Automatic Patch-Based Exploit Generation

Update: 4_25_2008: Added link for updated article based on review of APEG paper (here)

Security Focus has an article describing a system for reverse engineering Microsoft patches to determine deltas between binaries and automagically developing exploit code within seconds (here)

The technique, which the researchers refer to as automatic patch-based exploit generation (APEG), can create attack code for most major types of vulnerabilities in minutes by automating the analysis of a patch designed to fix the flaws, the researchers stated in a paper released last week. If Microsoft does not change the way its patches are distributed to customers, attackers could create a system to attack the flaws in unpatched systems minutes after an update is released by the software giant, said David Brumley, a PhD candidate in computer science at Carnegie Mellon University.

Honestly I am surprised someone hadn’t already developed such a system, you would think the folks at Bluelane would have one running in their lab. Anyway, there is little doubt that the time to protect against dynamic threats is decreasing and minutes matter. However the reality is that most organizations can barely patch within the 3-6 weeks using their crappy version of SMS/SCCM, so really what’s the difference between seconds, minutes, hours, days or weeks? And how should an organization deal with, what we already knew were, dramatically shorter times to protect?

Well, first is to note that the old scan and patch model is broken (here), that’s not to say that patch management isn’t important – it is critical! however the immediate response to exploit code in the wild may not always be to distribute a patch, but to shield against the threat by mitigating the vulnerable condition. Essentially the response should be shield then remove the root cause, which in most cases becomes shield the environment and then patch, upgrade or remove the vulnerability or exposure.

Scan and patch = ineffective

Define policy, audit against policy, enforce policy + shield against emerging threats, then eliminate root cause = effective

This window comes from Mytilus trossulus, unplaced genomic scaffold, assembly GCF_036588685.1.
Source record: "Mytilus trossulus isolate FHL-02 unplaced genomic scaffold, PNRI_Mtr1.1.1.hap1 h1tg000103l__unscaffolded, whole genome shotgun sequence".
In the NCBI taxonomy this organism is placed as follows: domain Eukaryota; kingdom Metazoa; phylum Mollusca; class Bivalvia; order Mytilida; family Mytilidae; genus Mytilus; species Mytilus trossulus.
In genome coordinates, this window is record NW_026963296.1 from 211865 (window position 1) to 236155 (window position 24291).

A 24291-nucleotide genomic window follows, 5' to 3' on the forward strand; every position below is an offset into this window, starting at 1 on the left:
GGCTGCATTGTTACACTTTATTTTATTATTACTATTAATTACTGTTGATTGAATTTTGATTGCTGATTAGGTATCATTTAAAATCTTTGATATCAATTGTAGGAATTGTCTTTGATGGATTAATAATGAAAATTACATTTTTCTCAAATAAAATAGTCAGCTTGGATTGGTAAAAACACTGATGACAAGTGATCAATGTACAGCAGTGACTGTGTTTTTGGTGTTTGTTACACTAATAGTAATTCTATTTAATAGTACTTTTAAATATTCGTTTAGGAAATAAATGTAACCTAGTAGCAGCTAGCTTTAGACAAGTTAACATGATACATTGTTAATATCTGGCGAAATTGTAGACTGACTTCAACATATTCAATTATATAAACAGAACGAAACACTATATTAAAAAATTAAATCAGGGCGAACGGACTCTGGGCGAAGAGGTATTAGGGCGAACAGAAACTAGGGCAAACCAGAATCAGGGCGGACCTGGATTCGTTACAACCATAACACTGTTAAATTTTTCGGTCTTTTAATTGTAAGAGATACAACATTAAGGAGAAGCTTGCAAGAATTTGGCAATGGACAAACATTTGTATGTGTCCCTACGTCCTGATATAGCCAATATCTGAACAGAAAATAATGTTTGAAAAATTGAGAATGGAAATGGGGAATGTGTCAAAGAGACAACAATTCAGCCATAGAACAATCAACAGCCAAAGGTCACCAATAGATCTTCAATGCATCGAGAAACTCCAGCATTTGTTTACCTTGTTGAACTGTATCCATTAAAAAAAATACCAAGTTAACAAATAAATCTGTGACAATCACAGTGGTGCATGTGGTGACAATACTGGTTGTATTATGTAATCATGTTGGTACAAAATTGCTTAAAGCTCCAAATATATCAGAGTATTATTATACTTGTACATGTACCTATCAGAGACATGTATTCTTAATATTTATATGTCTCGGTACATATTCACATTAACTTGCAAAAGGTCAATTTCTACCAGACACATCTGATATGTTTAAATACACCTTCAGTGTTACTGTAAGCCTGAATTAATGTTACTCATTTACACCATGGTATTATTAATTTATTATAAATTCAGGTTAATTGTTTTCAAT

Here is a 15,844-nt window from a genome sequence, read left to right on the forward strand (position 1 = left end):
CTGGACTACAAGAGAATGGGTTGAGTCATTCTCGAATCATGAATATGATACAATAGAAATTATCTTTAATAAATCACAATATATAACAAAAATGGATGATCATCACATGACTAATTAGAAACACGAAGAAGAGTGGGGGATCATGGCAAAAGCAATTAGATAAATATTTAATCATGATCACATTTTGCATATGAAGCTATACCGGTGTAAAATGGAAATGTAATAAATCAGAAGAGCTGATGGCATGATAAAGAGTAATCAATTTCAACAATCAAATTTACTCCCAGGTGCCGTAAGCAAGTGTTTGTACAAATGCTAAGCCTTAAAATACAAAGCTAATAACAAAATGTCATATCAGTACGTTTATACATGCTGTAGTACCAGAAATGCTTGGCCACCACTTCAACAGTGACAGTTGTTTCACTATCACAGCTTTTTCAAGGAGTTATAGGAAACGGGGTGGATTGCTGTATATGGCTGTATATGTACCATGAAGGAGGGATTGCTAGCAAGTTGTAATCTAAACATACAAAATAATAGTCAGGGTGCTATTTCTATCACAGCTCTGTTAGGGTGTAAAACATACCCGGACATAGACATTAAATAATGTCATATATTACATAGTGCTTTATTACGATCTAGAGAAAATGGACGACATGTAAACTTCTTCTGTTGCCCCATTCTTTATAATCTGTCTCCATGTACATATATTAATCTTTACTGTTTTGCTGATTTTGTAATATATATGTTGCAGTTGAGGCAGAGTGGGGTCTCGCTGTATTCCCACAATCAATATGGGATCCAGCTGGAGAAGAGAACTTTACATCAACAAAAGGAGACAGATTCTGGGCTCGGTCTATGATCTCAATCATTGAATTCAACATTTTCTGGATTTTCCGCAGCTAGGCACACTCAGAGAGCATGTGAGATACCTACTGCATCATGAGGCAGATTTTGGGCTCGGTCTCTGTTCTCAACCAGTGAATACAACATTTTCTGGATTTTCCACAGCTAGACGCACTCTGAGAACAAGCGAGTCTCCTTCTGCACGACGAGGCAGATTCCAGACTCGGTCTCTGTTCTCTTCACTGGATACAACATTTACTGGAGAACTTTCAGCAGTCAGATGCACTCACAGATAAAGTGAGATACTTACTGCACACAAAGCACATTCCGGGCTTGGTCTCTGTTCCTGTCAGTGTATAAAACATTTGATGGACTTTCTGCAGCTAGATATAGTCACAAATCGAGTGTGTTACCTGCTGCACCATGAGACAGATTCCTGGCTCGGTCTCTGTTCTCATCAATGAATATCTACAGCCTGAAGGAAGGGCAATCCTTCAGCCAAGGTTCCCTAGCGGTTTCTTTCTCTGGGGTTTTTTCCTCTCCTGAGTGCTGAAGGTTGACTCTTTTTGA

So how does an organization shield against attack? They must incorporate and facilitate coordination of all network and host-based technologies as part of their vulnerability and threat management program. Of course this level of organizational command and control would require technologies, like BigFix (here), and processes that support rapid modification to environmental variables. But how is that different from delivering a patch quickly you ask, well, modifying a firewall, host or network based, to block ingress or egress traffic on a particular port is far easier and timely than trying to deploy a patch, not to mention rolling back the change requires far less effort and environmental disruption than other mitigating factors.

4 thoughts on “Automatic Patch-Based Exploit Generation

  1. Pingback: Automatic Patch-Based Exploit Generation | Patch Management

  2. Could elaborate more on how you can shield a threat? I guess you still need to scan before you know that you are vulnerable to the exploit. I also assume that to be able to shield the threat you have to have some information on how an exploit looks like.

  3. Patching is a difficult thing to do right, especially with regards to getting it done right in a timely fashion (as your post reflects).

    You mention the idea of shielding against attacks which is a novel idea and a good observation, the problem is though is that such attacks shouldn’t be able to be mitigated through blocking a port, service etc…
    The reason being that any company that is considering a pro-active initiative such as this should already have any vulnerable non-required points disabled/blocked already and the only one’s left are those that are required and therefore can’t be blocked (the obvious exception being where there is a perceived imminent or likely threat where systems may be locked down in preparation).

    What I’m saying is that being proactive on locking down systems is better than fighting these fires and the time that would otherwise be put into blocking could be put into patching.

  4. @Daniel G

    You are absolutely right and I completely agree that locking down systems is more effective than fighting fires, it is actually the main part of define policy -> audit against policy -> enforce policy – I wrote about this here…most folks are still very reactive in how they approach security though.

    There are times, however, when what seemed acceptable yesterday becomes vulnerable today, or some service/app is part of doing business but you opt to lock it down until you can patch.

    Couple of examples:

    1. company allows inbound RPC since some internal applications use it -> RPC exploit is found in the wild -> company decides to block ingress RPC traffic until machines can be patched. Although there are some folks who are unable to access the internal application, the business impact may be minimal, especially if the application can also be served through a web front end (think outlook vs. outook web access)

    2. ActiveX or flash are enabled for browsing -> new exploit appears targeting one of them -> company decides they need to disable/unregister the components until they can patch

    In both examples the company may lock-down systems but allow these services/components, and in both cases their immediate response may be to temporarily disable the service -> shield the device -> until they remove the root cause, whih may include patching, upgrading, reconfiguring or some combination.

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